(This post is a logical continuation of https://internals.rust-lang.org/t/x86-64-v2-and-x86-64-v3-targets-for-linux-and-windows/14030.)
The X86-64 System V ABI working group has defined x86-64-v2, x86-64-v3, and x86-64-v4 microarchitecture levels so you can target more modern CPUs instead of limiting compiled instructions to the ~2003 era x86-64 instruction set (the default for ~all compilers targeting x86-64). These are conceptually distinct target triples because the target CPU is different and produced binaries would (likely) be incompatible with older CPUs since they would contain modern instructions (like AVX) not understood by older CPUs.
Modern versions of Clang and GCC support these CPU targets and triples. And some Linux distros (e.g. RedHat) are moving to support x86-64-v2 (and maybe -v3) precompiled packages out-of-the-box.
Discussion in Add x86-64-v2, x86-64-v3, and x86-64-v4 as available target_cpus · Issue #82024 · rust-lang/rust · GitHub and an experiment at Build the compiler with -Ctarget-cpu=x86-64-v2 by est31 · Pull Request #79043 · rust-lang/rust · GitHub demonstrate that Rust today supports the x86-64-v2, x86-64-v3, and x86-64-v4 CPU targets by passing e.g.
-Ctarget-cpu=x86-64-v3 as a compiler flag.
I think it is only a matter of time before industry realizes that the default of building x86-64 binaries not leveraging ~20 years of x86-64 ISA innovation is sacrificing a lot of performance potential and we start seeing a shift to ditch the original x86-64 ISA as the default compiler target. (The Clear Linux distro and its superior performance partially enabled by aggressive ISA targeting defaults is an existence proof that a lot of software is artificially limited in performance due to legacy ISA targeting.)
While it is possible to tell Rust today to emit more modern x86-64 instructions using flags like
-Ctarget-cpu, the lack of formally defined triples for
x86-64-v* causes real problems. For example:
cargo build --target x86_64_v3-unknown-linux-gnudon't just work because the
x86_64_v*variants aren't recognized.
rustupcan't install a [default] toolchain that targets a modern CPU level (presumably because Rust toolchains for these targets aren't published).
- Relying on
.cargo/configfiles to override the default CPU via e.g.
build.rustflagsis brittle since other config files may override this field and undo default targeting. (This is obviously part of a general problem with how these config files work.)
- The ubiquitous
platformscrate doesn't recognize triples like
x86_64_v2-unknown-linux-gnusince this triple is not published to https://raw.githubusercontent.com/rust-lang/rust/master/src/doc/rustc/src/platform-support.md.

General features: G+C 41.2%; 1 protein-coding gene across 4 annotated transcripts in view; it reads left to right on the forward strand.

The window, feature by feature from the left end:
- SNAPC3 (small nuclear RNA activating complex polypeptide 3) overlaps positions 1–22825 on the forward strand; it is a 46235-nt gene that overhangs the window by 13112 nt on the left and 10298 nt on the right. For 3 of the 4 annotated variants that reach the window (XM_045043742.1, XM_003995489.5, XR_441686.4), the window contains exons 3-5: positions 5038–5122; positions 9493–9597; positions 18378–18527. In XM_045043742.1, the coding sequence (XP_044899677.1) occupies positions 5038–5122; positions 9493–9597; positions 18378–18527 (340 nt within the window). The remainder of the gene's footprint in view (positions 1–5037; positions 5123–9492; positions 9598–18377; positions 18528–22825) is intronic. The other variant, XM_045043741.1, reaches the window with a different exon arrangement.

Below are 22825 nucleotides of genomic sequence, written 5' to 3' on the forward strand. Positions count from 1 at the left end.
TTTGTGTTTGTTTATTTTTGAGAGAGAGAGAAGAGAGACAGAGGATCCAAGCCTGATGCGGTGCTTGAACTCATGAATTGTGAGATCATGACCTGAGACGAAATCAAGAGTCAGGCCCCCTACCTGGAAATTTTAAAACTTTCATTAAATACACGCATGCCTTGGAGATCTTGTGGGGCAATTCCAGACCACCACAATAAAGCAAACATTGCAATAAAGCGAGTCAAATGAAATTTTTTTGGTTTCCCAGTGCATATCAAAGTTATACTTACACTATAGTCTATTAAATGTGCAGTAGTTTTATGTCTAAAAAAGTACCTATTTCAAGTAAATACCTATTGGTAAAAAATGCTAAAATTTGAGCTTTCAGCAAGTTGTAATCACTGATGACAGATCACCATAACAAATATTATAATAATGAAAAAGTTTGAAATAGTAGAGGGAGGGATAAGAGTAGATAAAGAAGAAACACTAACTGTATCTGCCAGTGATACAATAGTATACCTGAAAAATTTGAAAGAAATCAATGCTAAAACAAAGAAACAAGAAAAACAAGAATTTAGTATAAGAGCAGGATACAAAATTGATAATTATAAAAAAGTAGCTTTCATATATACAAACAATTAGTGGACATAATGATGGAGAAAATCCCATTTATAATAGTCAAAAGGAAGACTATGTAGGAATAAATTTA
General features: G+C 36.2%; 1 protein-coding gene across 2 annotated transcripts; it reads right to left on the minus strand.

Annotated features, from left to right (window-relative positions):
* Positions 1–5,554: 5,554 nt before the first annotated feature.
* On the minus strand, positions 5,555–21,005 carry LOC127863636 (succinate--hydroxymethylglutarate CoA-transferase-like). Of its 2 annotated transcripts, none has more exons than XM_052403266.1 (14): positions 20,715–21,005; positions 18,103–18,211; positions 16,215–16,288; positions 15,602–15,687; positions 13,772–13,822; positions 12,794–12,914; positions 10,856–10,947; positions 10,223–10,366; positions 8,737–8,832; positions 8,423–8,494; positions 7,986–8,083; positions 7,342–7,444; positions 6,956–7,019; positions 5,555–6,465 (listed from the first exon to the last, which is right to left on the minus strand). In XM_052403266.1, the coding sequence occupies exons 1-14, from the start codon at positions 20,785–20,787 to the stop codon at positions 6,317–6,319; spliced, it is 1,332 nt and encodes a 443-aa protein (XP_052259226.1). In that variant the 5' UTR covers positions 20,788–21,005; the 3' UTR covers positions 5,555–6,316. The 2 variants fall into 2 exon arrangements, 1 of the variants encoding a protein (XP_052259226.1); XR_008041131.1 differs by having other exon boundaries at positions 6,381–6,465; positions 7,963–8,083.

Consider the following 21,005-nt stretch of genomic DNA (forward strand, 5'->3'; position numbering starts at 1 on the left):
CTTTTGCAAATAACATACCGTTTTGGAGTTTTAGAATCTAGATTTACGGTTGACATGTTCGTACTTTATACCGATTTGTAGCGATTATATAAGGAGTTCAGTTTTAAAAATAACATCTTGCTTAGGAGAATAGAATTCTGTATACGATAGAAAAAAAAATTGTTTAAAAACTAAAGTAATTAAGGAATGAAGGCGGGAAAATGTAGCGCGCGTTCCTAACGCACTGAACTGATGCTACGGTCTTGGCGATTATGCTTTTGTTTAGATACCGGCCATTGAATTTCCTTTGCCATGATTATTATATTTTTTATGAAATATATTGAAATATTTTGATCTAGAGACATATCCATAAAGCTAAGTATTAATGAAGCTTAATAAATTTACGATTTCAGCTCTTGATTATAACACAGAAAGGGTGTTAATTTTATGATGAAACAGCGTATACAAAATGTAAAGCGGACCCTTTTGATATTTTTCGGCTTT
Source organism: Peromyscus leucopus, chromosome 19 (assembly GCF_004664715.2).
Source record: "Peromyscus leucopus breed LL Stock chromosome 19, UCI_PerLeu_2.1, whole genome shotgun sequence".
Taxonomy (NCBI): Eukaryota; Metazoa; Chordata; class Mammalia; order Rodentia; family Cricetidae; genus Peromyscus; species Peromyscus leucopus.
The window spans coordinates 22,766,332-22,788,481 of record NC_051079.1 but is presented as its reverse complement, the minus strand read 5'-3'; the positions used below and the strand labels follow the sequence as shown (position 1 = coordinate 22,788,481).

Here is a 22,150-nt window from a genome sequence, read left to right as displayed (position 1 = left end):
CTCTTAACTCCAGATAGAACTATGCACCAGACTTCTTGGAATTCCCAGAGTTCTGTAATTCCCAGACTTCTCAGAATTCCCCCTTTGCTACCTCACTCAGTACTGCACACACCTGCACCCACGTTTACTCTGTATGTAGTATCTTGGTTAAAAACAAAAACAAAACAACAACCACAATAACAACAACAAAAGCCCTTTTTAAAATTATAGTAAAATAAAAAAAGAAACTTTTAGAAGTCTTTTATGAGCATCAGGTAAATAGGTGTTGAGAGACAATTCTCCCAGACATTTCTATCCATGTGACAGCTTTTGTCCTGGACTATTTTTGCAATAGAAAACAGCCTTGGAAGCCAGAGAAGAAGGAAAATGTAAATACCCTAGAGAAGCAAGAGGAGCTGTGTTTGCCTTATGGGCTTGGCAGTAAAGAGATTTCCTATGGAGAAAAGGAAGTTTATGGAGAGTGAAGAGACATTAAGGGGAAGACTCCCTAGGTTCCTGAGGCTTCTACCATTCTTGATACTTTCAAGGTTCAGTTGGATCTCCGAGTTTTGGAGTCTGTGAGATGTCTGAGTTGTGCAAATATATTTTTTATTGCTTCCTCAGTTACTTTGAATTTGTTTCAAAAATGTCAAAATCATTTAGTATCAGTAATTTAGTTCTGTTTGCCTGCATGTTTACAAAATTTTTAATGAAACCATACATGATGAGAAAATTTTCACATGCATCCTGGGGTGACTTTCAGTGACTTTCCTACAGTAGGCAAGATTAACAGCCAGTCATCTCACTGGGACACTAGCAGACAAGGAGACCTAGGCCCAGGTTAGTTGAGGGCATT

I feel like the current ergonomics of x86-64-v* targeting in Rust are sub-optimal. And this will likely get worse over time as x86-64-v2+ targeting becomes the norm and more and more people get tripped up by Rust not doing/supporting what their C/C++ toolchain does. We could even see situations where Linux distros are shipping Clang/GCC compilers that emit x86-64-v2 or x86-64-v3 by default but a rustup installed Rust is still targeting x86-64 by default. Blog posts claiming poor Rust performance vs C/C++/Go/etc due to ISA targeting differences ensue.
From my perspective as an end-user, it seems like Rust having some native support for
x86_64_v4-* target triples seems to make a lot of the ergonomic issues with modern ISA targeting go away.
Support for x86-64 microarchitecture levels in Rust target triples could take various forms. Perhaps Rust could internally normalize to an existing
x86_64-* Rust toolchain but thread the newer target CPU to LLVM for codegen. Or maybe Rust goes all in and publishes actual
x86_64_v*-* Rust toolchains. Maybe someday rustup sniffs for CPU features and automatically installs an e.g.
x86_64_v3-unknown-linux-gnu toolchain when running on a modern CPU. There's a lot of room for partial and incremental changes towards better x86-64 targeting support in Rust.
(If you squint hard enough, similar problems exist for other CPU types. ARM, notably, has many CPU/ISA variants. And Rust today seems to define triple variants for many of them. Although this is arguably due to copying LLVM triples and LLVM likely did it out of necessity given lack of ISA compatibility between many ARM variants. But within what Rust/LLVM calls aarch64 there could be room to introduce better triple support for CPU targets to enable features like SVE.)
Should Rust have better support for x86-64 microarchitecture targeting and what form should that take, if any? And since I feel passionately about the topic (and the potential for the software industry to reduce its carbon footprint by improving efficiency through modern ISA targeting), how can I help?